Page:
Got something you want us to address? E-mail your suggestion to us or just pop it into the comment box.

Sunday, October 25, 2009

24 Hour Fever

This week, we thought we’d jump on the 24 Hour Bandwagon, especially since Mike, ahem, gave it a bit of a push. Marsha Moore’s book, 24 Hour’s London is going on sale soon. We both endorse this book--it is a fun read, even if you are not visiting London, and essential if you are. To help kick off its debut, we’re doing our own version of 24 Hours.

So buy the book, and while you’re at it, buy ours, too. Really, you need each one of them: Rules, Britannia, for what you must know if you don’t want to look like a pillock, Postcards From Across the Pond for what life on the ground is really like, and 24 Hours: London for what to do while you here.

They would make a great gift-box set for… say, isn’t Christmas just around the corner? (hint, hint).

Mike: 24 Hours in the Life of a Cyberspace Celebrity:

10am: Wake up. Send manservant to check the post and download the receipts for the week. It’s not as much as last week so you’ll have to scrape by with only £746,837, but in these hard economic times everyone has to tighten their belts.

11am: Sooth aching ego with a brunch of caviar and French champagne.

12pm: Gather lackeys and head for the stables to check on the polo ponies. Engage in pick-up game with lackeys. Make sure they let you win.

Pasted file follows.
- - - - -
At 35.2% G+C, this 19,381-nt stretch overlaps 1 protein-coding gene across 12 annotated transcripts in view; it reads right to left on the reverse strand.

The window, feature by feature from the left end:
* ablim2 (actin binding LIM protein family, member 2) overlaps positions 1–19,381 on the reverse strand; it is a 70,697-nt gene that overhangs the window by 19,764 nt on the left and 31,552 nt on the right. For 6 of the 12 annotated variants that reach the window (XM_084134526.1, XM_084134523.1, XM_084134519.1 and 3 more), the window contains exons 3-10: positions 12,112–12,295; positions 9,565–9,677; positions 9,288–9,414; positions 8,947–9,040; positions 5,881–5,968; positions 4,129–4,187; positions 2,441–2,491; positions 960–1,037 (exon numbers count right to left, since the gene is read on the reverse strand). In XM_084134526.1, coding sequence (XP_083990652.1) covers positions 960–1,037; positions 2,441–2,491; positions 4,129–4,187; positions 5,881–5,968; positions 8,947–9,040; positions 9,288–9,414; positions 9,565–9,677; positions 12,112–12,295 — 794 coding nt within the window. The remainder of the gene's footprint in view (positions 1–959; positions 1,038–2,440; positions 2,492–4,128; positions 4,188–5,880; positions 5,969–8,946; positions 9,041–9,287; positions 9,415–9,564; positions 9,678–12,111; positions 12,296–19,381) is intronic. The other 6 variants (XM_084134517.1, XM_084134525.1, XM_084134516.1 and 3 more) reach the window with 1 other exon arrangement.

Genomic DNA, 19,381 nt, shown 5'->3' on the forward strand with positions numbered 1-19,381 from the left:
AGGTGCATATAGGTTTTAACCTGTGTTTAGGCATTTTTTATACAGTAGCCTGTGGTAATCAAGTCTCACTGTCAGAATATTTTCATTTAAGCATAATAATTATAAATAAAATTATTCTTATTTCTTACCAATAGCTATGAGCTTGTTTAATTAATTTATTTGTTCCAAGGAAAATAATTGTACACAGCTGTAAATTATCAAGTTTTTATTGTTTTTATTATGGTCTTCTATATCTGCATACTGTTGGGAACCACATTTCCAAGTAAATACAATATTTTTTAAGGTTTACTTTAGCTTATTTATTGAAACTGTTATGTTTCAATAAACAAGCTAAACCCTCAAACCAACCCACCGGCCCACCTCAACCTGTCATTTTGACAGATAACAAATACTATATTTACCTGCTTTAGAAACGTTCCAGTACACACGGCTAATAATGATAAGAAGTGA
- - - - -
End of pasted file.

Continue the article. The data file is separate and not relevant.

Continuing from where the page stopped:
1pm: Have servants fill Olympic-sized bathtub with scented water and rose pedals. Invite a few “special” lackeys to join you.

2pm: Snack on canapés and brie on the east portico. Have servants release the hounds to keep gawking admirers at bay.

3pm: Off to your private golf course for another golf lesson from Tiger Woods.

4pm: Write Pond Parley article.

5pm: Show article to lackeys. See to it that they laugh hysterically. Fire those who do not.

6pm: E-mail article to Toni; she’s not busy, she can post it.

7pm: Take stretch limo to Brighton for private dinner at the Brighton Pavilion. Have lackeys follow in a bus.

8pm: Leave Brighton for London. Don’t forget copy of 24Hours: London.

9pm: Hunt for ghosts with London Paranormal: www.londonparanormal.com

10pm: Naked disco dancing at Starkers ( www.starkersclub.co.uk ) with “special” lackeys. Send others out for a kabab.

12am: (I know I missed an hour; but naked disco dancing deserves more than 60 minutes) Rent a Thames Clipper ( www.thamesclippers.com ) for you and your entourage. Pay the skipper the let you drive. After unfortunate incident involving tower Bridge and the Marine Support Unit of the Metropolitan Police, pay skipper to say he was driving.

1am: Pop over to the Mahiki Club ( www.mahiki.com ) for a chat with Prince Harry; he may be boring but it never hurts to be seen with him.